PDA

View Full Version : Influential Books on Buddhism



PhillyG
13 Aug 21, 15:29
Dear forum members,

which book on Buddhism influenced you the most?

Greetings from Germany

Philly

Esho
13 Aug 21, 18:13
Actually, The Ring of the Way by Taisen Deshimaru and The Zen Teachings of Homeless Kodo; teachings of the great Kodo Sawaki

The first book is a book for Zen practitioners that have been doing Zazen for years. If you do not have practice Zazen for a long long time the book is meaningless and boring; but with a sustained long practice of Zazen the book can be a guide to improve zazen in the dojo and in daily life.

The second book are the teachings of one of the greatests zen teachers of the contemporary world. The teachings of master Kodo Sawaky have some resemblance with that of Ajahn Chah and his actual disciples.

This are two treasures I have in my book shelves which have made me not to run after a living zen teacher.

And of course... the four books from Wisdom Publications of the Nikayas; the Mahyma, the Diga, the Agnutara, The Samyuta. This books are my Buddhist Compass. I read them from time to time in order to not forget what the Buddha taught.

On the other hand, I am not a fan of reading Buddhist books; in my opinion some of them are scholarly written from an academical perspective which I refuse if that pretends to be a way of Buddhist practice. Others are written because a need from sustained and long zen practice especifically in the dojo; those are not intellectually oriented or scholarly inspired; examples of this are the two quoted books at the beginning of this post.

:meditate:

Aloka
14 Aug 21, 06:12
The first book I read which was connected to Buddhism was "The Hundred Thousand Songs of Milarepa" and I became intrigued with Tibetan Vajrayana Buddhism and the idea of seeking a teacher at that time.

A number of years later while practising Vajrayana, I came across the teachings of Ajahn Chah on the internet and enjoyed them tremendously - so then I finally decided to begin reading Pali Canon suttas and investigating the teachings of the historical Buddha within a Theravada context.


:hands::wheel:

Element
19 Aug 21, 06:34
Two Kinds of Language (http://dhammatalks.net/Books5/Bhikkhu_Buddhadasa_Two_Kinds_of_Language.htm)

ZWEI ARTEN DER SPRACHE (https://www.dhamma-dana.de/files/Dhamma%20Dana/Buecher/buddhadasa/Buddhadasa_Bhikkhu-Zwei_Arten_der_Sprache.pdf)

:peace:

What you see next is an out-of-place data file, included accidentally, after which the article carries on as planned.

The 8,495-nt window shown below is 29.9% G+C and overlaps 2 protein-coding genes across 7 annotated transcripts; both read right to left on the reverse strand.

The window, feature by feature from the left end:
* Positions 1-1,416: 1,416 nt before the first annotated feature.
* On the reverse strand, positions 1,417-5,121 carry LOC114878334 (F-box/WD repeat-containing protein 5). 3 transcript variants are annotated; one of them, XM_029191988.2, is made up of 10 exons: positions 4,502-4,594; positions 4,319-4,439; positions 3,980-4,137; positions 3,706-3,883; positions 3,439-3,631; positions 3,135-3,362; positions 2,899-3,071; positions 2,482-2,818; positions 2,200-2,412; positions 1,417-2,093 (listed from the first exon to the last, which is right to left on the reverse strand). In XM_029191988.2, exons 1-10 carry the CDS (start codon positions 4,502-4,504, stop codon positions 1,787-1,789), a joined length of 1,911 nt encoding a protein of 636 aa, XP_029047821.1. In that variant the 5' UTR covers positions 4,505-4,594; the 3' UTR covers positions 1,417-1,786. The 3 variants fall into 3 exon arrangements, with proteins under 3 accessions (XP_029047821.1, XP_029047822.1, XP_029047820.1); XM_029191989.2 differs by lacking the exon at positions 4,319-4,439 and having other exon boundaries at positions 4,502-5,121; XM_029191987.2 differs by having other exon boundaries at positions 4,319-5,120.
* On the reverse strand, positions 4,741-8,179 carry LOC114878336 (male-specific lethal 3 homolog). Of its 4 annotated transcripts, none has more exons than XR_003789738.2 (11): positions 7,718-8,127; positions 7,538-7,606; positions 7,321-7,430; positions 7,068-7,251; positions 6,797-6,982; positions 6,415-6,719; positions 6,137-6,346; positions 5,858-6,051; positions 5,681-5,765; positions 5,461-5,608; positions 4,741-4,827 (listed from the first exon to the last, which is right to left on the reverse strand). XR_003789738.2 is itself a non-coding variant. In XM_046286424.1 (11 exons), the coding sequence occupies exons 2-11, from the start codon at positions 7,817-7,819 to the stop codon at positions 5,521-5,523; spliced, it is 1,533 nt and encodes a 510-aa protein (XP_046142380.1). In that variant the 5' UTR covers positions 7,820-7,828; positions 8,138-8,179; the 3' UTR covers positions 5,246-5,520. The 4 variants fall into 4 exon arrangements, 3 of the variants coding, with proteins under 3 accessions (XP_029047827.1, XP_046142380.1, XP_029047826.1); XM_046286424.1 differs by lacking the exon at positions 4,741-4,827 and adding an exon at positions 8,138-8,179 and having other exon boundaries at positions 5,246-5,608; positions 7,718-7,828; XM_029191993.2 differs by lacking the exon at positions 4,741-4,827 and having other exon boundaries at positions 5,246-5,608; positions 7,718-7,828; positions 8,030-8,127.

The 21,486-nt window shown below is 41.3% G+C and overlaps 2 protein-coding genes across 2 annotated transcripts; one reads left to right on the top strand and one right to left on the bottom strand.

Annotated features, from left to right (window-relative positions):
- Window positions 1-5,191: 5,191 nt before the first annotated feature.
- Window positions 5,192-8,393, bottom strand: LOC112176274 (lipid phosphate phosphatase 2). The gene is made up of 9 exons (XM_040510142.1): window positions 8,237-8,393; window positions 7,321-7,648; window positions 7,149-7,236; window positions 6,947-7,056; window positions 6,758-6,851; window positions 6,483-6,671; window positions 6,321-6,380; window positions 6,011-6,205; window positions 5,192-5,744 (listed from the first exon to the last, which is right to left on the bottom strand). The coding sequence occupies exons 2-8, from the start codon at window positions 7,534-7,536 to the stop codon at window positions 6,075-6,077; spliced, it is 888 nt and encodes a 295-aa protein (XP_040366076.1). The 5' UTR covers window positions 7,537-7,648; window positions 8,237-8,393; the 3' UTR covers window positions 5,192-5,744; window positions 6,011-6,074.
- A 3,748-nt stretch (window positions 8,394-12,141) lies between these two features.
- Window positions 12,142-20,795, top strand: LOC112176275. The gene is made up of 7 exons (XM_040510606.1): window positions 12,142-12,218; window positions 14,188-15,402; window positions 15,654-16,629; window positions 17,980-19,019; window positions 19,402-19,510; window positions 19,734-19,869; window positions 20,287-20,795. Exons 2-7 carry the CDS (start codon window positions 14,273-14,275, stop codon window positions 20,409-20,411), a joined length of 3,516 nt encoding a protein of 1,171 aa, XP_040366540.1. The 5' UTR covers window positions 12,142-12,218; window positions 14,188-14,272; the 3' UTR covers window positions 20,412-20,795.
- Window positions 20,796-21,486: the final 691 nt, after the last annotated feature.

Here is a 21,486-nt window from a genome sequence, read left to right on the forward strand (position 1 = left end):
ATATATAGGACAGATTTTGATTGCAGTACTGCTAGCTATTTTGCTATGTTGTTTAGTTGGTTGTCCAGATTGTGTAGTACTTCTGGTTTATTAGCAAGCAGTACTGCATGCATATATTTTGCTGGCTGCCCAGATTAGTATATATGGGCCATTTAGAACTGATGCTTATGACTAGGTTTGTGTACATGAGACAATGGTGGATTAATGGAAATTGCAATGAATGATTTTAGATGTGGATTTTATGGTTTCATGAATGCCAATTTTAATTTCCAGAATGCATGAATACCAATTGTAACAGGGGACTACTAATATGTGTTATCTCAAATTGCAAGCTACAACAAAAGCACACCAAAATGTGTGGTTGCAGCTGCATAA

Fenchurch
19 Aug 21, 15:07
The first one I ever read was Buddhism Plain & Simple by Steve Hagen. Having never read a book on the subject before then I was curious but to be honest I actually found it a bit difficult to get through. :neutral: He explored SOME of the basic principles and ideals of it but there were some parts that came across has being rather vague on detail, and a lot of it seemed to be based on his OWN opinions and experiences and to be frank I only made it about halfway through because I just felt I wasn't getting enough of the right information I was looking for in a guide.

It did inspire me to look around at other literature that was available for caparisons though and although slightly disappointed it did give me insight into what literature was (and is) around.

KathyLauren
19 Aug 21, 16:46
The most influential for me would have to be the first Buddhist book I read. Which was "The Way of Zen", by Alan Watts. I know that Watts is frowned upon in some circles as a "mere" popularizer, but that was the book that first exposed me to Buddhism and got me thinking about it as a path in life. I looked up a lot of his bibliographic references and ordered them from the publishers. I quickly broadened my Buddhist reading, and I have never looked back. That was 43 years ago.

Om mani padme hum
Kathy

mjaviem
19 Aug 21, 21:24
As I mentioned in a live meeting, the one that I read that I consider influential though it's only a novel is Siddhartha by Hermann Hesse which I recommend, it has the "inner inspection" vibe like other Hesse's books.

PhillyG
20 Aug 21, 10:28
Thanks for the input, everyone. Actually my first introduction in Buddhism was general book about Indian Philosophy, which my former roommate, who introduced Buddhism to me, borrowed me. Sadly, I forgot the title. ;) More influential was "Einführung in den Buddhismus" (Introduction into Buddhism) by Prof. Michael von Brück and "Zen Mind Beginners Mind" by Shunryu Suzuki.
Now that I strive out more to Theravada and Secular Buddhism than Mahayana/Zen I prefer the works of Prof. Perry Schmidt-Leukel.